Live rock is here


90lbs of oolite caribsea (very fine)
60lbs of bio-live by natures ocean (fine)
30lbs of reef grade sand caribsea (very coarse)

the bed is about 3.5 inches

*40lbs base rock: "reef bones" caribsea (looks cool and we got a great deal)
90lbs live rock: from marine center (wet, no slime, and smelled fresh)

We rinsed the live rock.

we're putting flake food in the tank

We do have a rio 2500 power head and a visitherm heater.

We do not have a filter of any kind yet. What do you recommened we buy?

*Can we put the base rock and live rock in the tank now?

The tank is still a bit cloudy. And, the sg is 1.024.

thanks for your input,
Nancy and Rick]
[I never have. How high is your ammonia reading? It only lasts a week or two.]
@RickHarris wrote:
[Okay said:
[Yes, put the live rock in.

As far as filtration, I remember you talking about doing a sump at the meeting. Another option is a CPR hang-on sump/refugium too. Its about 15 to 20 gallons of space, deep and thin and it hangs on the back. There's also an ecosystems type. They're good but expensive. Then you can use either a Remora hang-on skimmer or have a second sump under the tank where you put a skimmer. These are harder to hide but they are way easier if you don't care so much about that. The cloudiness will probably stay until you attach some kind of filter and put a sponge in it for a couple of days to get those little particles out.]
[You should add all the rock and start skimming immediately. Add some Fritz #9 (saltwater) to get additional bacteria in there for the base rock. Add a 1/4 of the bottle at first. Add 1/4 every other day until it is gone. I like to do that because some of it will get skimmed out, and as the tank cycles through each stage a different bacteria takes over, and you want to have some fresh soldiers in there. If you want to add a little flake food do it later, the bacteria will have plenty to eat from the live rock die off at first, (even if it smells fresh) so you are only stressing your skimmer and adding nitrates that will need to be removed later. A reef is a slow building process. Each bioload item added will create a mini cycle as the population of bacteria adjust to the amout of food available. If you add a lot of fish, corals, or change your feeding amount or schedule, the bacteria have to adjust. The more mature your tank becomes, the less apparent this will be.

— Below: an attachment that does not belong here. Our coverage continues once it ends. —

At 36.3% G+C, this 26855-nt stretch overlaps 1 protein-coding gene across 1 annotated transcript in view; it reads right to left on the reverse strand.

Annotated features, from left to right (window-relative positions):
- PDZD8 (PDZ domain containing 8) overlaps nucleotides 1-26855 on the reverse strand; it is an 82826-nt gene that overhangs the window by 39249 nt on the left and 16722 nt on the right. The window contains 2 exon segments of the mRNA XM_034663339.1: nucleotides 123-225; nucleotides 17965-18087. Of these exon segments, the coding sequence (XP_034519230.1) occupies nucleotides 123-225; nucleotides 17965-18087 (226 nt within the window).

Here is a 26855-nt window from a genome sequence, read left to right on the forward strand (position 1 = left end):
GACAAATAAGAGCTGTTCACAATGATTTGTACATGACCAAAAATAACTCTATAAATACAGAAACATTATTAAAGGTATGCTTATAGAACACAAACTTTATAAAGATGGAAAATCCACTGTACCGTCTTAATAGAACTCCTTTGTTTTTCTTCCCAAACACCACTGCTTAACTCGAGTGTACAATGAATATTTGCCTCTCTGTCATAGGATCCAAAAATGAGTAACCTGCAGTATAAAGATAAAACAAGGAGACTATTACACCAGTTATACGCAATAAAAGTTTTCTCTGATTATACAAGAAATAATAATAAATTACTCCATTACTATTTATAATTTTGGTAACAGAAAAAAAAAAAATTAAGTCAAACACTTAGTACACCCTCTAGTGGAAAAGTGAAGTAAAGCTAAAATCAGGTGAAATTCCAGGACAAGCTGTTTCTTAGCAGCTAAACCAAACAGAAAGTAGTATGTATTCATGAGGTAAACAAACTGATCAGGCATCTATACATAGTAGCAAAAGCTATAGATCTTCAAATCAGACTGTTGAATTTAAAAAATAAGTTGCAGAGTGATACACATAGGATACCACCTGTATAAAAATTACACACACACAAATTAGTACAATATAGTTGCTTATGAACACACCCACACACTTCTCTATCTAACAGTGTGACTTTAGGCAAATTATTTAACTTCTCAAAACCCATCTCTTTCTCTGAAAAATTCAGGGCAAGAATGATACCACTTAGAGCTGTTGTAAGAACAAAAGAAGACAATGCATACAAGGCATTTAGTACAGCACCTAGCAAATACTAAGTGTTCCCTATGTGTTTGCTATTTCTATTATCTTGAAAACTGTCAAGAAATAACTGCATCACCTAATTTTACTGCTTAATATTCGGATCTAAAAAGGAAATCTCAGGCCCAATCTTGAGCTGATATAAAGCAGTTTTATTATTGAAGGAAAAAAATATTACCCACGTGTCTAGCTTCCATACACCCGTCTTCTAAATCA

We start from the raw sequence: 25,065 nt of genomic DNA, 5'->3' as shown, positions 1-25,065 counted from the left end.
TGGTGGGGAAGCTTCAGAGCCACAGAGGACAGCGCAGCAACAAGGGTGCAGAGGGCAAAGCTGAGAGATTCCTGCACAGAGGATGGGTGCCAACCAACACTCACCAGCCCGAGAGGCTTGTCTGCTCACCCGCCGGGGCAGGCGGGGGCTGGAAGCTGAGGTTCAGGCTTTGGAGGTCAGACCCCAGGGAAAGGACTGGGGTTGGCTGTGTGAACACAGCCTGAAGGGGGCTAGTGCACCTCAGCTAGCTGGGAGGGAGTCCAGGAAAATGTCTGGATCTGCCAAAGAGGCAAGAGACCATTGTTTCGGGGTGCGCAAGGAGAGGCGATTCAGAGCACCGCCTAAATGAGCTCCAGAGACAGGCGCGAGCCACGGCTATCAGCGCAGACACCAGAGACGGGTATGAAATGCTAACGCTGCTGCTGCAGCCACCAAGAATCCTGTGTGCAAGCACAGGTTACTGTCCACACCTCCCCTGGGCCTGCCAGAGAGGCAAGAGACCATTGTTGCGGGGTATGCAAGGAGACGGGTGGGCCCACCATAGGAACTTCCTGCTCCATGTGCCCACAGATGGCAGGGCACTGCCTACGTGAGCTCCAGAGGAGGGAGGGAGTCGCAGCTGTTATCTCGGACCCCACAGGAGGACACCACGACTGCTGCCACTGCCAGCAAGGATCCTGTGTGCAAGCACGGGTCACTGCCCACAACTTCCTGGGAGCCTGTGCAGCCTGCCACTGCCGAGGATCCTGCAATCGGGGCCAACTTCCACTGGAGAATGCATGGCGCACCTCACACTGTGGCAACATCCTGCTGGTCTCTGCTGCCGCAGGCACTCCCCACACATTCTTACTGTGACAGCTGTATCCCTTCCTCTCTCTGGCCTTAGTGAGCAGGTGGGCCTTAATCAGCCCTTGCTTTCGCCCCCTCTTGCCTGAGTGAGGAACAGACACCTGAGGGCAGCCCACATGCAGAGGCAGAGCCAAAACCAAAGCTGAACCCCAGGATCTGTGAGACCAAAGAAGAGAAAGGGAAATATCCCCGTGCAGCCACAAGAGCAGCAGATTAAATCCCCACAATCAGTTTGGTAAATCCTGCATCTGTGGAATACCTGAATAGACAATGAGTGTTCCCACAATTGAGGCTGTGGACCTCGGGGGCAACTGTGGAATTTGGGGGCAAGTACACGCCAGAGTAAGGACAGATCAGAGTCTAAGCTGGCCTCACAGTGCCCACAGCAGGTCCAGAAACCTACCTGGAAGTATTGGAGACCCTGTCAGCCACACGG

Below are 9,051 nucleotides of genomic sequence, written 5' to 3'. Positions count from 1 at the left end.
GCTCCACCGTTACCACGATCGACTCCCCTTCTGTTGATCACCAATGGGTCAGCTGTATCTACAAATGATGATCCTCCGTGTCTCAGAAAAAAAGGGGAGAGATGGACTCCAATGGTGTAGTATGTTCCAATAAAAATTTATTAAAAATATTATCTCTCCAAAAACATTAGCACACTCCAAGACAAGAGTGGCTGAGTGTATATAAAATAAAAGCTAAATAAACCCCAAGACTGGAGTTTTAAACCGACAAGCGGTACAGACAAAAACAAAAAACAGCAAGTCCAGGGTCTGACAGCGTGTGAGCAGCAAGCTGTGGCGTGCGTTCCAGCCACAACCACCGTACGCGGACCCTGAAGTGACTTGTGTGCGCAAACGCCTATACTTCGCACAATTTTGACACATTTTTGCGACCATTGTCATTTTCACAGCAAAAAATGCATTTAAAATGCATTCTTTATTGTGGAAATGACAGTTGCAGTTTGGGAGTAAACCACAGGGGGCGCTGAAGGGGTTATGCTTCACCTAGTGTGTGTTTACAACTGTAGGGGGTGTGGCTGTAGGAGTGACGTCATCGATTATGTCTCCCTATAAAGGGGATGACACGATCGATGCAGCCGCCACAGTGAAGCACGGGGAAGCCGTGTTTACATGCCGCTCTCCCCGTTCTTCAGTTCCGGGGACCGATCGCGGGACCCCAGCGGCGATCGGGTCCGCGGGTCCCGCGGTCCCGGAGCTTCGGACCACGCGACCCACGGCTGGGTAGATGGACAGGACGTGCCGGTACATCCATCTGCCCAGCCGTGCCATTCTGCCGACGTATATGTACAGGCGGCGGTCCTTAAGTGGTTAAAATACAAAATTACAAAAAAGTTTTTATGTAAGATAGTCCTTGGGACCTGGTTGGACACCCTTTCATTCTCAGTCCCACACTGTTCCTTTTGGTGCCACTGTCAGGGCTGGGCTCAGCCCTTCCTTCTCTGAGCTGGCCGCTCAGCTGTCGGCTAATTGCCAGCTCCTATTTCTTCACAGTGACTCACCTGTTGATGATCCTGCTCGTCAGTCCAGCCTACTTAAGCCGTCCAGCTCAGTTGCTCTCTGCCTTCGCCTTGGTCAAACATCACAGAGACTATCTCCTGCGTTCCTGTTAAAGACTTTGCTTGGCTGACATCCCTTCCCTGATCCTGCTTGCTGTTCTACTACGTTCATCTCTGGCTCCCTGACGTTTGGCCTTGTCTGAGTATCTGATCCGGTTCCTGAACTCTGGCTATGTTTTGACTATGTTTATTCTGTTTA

Run the lights a few hours each day and ramp it up over two weeks to full light period. You will have algae! Don't worry, you can get rid of that in due time. It's just part of the of the deal.

Aquascaping: Drain the water down 50% or so. Bury yor base rock as deep as you can, preferrably down to the glass, but don't grind the glass too hard. Try to leave the sand as open as possible, i.e.,places where rock meets sand tends to trap detritus. Plus, caves are cool! Get a couple epoxy sticks and stack your rock the way want it, using epoxy at the contact points. Epoxy won't stick to the rock, so form it down over the bottom rock and up over the top rock. You are making a socket where the rocks fits together. Coralline algae will cover it quickly so don't mind the bright white glow of the epoxy. This will prevent avalanches later. Don't stack it higher than 75% of the tank depth, leave ledges to add corals and keep it as flat as possible.